The British prime minister, Theresa May, says in an open letter to the EU citizens living in the UK that she is proud of them and their rights will be protected; the United Kingdom is also home to approximately 18,000 Estonian citizens.
As prime minister of the United Kingdom, I am proud that more than three million EU citizens have chosen to make your homes and livelihoods here in our country. I greatly value the depth of the contributions you make – enriching every part of our economy, our society, our culture and our national life. I know our country would be poorer if you left and I want you to stay.
So, from the very beginning of the UK’s negotiations to leave the European Union I have consistently said that protecting your rights – together with the rights of UK nationals living in EU countries – has been my first priority.
You made your decision to live here without any expectation that the UK would leave the EU. So I have said that I want you to be able carry on living your lives as before.
But I know that on an issue of such significance for you and your families, there has been an underlying anxiety, which could only be addressed when the fine details of some very complex and technical issues had been worked through and the foundations for a formal agreement secured.
So I am delighted that, in concluding the first phase of the negotiations, that is exactly what we have achieved.
The details are set out in the joint report on progress published by the UK government and the European Commission.
Rights protected in UK courts
When we leave the European Union, you will have your rights written into UK law. This will be done through the withdrawal agreement and implementation bill, which we will bring forward after we have completed negotiations on the withdrawal agreement itself.
Your rights will then be enforced by UK courts. Where appropriate, our courts will pay due regard to relevant ECJ (European Court of Justice – editor) case law, and we have also agreed that for a period of eight years – where existing case law is not clear – our courts will be able to choose to ask the ECJ for an interpretation prior to reaching their own decision. So, as we take back control of our laws, you can be confident not only that your rights will be protected in our courts, but that there will be a consistent interpretation of these rights in the UK and in the European Union.
We have agreed with the European Commission that we will introduce a new settled status scheme under UK law for EU citizens and their family members, covered by the withdrawal agreement.
If you already have five years of continuous residence in the UK at the point we leave the EU – on 29 March 2019 – you will be eligible for settled status. And if you have been here for less than five years you will be able to stay until you have reached the five-year threshold.
As a result of the agreement we have reached in the negotiations, with settled status, your close family members will be free to join you here in the UK after we have left the EU. This includes existing spouses, unmarried partners, children, dependent parents and grandparents, as well as children born or adopted outside of the UK after 29 March 2019.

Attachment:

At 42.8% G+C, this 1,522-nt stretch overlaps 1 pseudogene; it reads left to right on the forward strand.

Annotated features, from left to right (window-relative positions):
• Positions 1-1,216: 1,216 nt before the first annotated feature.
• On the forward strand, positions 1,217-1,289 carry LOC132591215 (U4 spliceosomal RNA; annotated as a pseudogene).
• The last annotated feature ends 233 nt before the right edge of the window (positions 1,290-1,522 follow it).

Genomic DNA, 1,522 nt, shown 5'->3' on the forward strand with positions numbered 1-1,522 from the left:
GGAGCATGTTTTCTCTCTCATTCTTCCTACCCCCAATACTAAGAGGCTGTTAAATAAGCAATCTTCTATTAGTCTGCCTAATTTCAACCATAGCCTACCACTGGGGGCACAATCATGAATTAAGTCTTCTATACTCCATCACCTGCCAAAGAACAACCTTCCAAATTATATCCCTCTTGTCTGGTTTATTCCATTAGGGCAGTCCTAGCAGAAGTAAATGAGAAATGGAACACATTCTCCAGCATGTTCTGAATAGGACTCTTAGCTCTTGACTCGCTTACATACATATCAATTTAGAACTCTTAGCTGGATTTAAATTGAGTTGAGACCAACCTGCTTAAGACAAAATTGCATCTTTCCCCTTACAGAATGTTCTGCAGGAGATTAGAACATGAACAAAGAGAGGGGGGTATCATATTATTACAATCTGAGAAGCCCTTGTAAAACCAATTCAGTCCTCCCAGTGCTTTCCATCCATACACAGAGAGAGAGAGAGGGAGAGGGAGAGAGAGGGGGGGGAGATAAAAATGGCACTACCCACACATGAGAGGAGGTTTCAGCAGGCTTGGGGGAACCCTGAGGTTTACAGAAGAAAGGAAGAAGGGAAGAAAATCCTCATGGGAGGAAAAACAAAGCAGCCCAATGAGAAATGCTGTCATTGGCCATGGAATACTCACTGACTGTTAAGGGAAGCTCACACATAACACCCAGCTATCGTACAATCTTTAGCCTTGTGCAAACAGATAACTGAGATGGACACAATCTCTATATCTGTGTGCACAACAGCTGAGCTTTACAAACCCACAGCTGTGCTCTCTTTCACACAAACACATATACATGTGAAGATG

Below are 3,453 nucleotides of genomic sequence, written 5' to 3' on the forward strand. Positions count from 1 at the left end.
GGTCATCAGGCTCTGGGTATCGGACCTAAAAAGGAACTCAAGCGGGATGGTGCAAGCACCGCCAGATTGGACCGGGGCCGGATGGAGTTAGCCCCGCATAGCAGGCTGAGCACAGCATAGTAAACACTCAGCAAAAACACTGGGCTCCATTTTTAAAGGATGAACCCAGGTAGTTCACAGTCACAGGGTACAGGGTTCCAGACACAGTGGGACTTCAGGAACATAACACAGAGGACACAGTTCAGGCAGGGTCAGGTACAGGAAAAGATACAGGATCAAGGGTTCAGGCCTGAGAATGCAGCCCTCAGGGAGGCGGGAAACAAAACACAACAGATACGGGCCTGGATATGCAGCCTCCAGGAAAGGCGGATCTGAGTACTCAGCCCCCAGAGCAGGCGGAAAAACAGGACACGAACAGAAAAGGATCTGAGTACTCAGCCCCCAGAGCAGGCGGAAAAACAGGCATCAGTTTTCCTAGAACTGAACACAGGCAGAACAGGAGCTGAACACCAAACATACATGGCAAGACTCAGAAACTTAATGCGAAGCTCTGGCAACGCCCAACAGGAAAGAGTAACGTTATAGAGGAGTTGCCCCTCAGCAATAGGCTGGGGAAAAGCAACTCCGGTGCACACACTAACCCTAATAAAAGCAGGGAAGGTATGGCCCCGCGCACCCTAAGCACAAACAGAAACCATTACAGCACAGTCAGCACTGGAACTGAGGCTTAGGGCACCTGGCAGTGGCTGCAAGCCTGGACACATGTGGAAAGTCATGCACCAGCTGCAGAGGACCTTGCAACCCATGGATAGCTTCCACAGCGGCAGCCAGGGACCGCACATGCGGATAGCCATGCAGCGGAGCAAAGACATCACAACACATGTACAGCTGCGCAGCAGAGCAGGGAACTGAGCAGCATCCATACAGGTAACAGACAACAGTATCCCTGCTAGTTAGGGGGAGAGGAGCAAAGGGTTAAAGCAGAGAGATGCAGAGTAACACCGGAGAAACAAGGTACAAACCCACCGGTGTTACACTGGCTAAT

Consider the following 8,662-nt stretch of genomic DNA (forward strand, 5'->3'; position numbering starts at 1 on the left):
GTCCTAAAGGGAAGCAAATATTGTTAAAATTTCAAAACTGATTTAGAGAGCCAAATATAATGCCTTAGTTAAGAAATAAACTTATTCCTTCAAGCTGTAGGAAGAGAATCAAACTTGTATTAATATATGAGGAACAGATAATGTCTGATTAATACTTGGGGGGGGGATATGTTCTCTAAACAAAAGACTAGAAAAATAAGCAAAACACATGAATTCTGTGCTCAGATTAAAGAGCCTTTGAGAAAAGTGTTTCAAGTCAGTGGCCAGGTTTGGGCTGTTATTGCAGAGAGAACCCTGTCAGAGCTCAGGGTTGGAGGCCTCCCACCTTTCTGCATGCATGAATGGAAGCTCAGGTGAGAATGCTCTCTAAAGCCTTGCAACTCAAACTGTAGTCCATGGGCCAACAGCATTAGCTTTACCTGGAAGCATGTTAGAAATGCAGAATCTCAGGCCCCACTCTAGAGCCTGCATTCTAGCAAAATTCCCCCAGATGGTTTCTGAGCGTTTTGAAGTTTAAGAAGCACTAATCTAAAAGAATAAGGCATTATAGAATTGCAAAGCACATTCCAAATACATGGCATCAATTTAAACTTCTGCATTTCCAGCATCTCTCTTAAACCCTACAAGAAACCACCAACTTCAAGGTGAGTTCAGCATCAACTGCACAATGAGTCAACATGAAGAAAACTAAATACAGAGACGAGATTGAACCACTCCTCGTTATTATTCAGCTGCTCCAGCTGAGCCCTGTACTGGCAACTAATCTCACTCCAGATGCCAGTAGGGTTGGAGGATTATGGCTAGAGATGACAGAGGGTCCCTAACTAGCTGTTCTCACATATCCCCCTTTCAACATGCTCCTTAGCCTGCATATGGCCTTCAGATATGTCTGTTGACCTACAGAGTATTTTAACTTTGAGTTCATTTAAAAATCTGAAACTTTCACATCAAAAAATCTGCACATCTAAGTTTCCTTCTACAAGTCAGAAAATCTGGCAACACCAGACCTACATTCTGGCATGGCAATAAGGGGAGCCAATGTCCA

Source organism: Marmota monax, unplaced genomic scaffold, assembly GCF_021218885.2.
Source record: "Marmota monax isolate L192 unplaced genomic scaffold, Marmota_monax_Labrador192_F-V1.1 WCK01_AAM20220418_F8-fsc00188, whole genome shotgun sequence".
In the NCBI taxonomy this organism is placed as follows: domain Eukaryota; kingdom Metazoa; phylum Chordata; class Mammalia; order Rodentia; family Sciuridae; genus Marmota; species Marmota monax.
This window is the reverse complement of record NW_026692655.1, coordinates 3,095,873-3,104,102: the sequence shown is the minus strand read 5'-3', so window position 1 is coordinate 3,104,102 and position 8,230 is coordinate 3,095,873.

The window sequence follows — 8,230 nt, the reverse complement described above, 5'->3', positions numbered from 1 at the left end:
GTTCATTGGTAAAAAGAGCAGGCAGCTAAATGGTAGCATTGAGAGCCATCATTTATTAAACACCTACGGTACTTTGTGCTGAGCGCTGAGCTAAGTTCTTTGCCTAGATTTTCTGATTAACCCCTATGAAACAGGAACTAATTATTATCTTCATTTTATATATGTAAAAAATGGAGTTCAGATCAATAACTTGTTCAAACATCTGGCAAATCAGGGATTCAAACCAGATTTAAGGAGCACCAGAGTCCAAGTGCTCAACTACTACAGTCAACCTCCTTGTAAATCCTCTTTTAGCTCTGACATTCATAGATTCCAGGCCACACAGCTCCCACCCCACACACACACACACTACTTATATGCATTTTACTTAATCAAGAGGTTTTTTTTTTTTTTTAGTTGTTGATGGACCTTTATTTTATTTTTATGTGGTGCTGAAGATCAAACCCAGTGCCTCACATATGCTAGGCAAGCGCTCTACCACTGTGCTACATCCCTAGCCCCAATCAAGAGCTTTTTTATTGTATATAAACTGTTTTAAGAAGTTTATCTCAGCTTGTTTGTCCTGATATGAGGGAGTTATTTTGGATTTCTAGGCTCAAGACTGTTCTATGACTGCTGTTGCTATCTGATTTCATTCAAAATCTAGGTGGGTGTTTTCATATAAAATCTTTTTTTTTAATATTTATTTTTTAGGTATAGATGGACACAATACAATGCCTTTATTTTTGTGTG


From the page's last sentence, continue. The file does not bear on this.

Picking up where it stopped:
Your health-care rights, pension and other benefit provisions will remain the same as they are today. This means that those of you who have paid into the UK system – and indeed UK nationals who have paid into the system of an EU member state – can benefit from what you have put in and continue to benefit from existing co-ordination rules for future contributions.
We have also agreed to protect the rights of those who are in a cross-border situation at the point of our withdrawal and entitled to a UK European Health Insurance Card. This includes, for example, tourists for the duration of their stay, students for the duration of their course and UK nationals resident in another EU member state.
Professional qualifications recognised
The agreement we have reached includes reciprocal rules to protect existing decisions to recognise professional qualifications – for example for doctors and architects. And it also enables you to be absent from the UK for up to five years without losing your settled status – more than double the period allowed under current EU law.
There will be a transparent, smooth and streamlined process to enable you to apply for settled status from the second half of next year. It will cost no more than applying for a passport. And if you already have a valid permanent resident document you will be able to have your status converted to settled status free of charge.
We are also working closely with Switzerland and EEA member states to ensure their citizens in the UK also benefit from these arrangements.
So right now, you do not have to do anything at all. You can look forward, safe in the knowledge that there is now a detailed agreement on the table in which the UK and the EU have set out how we intend to preserve your rights – as well as the rights of UK nationals living in EU countries. For we have ensured that these negotiations put people first. That is what I promised to do and that is what I will continue to do at every stage of this process.
I wish you and all your families a great Christmas and a very happy new year.
Cover: Members of the London Estonian Society’s folk dance troupe (the image is illustrative).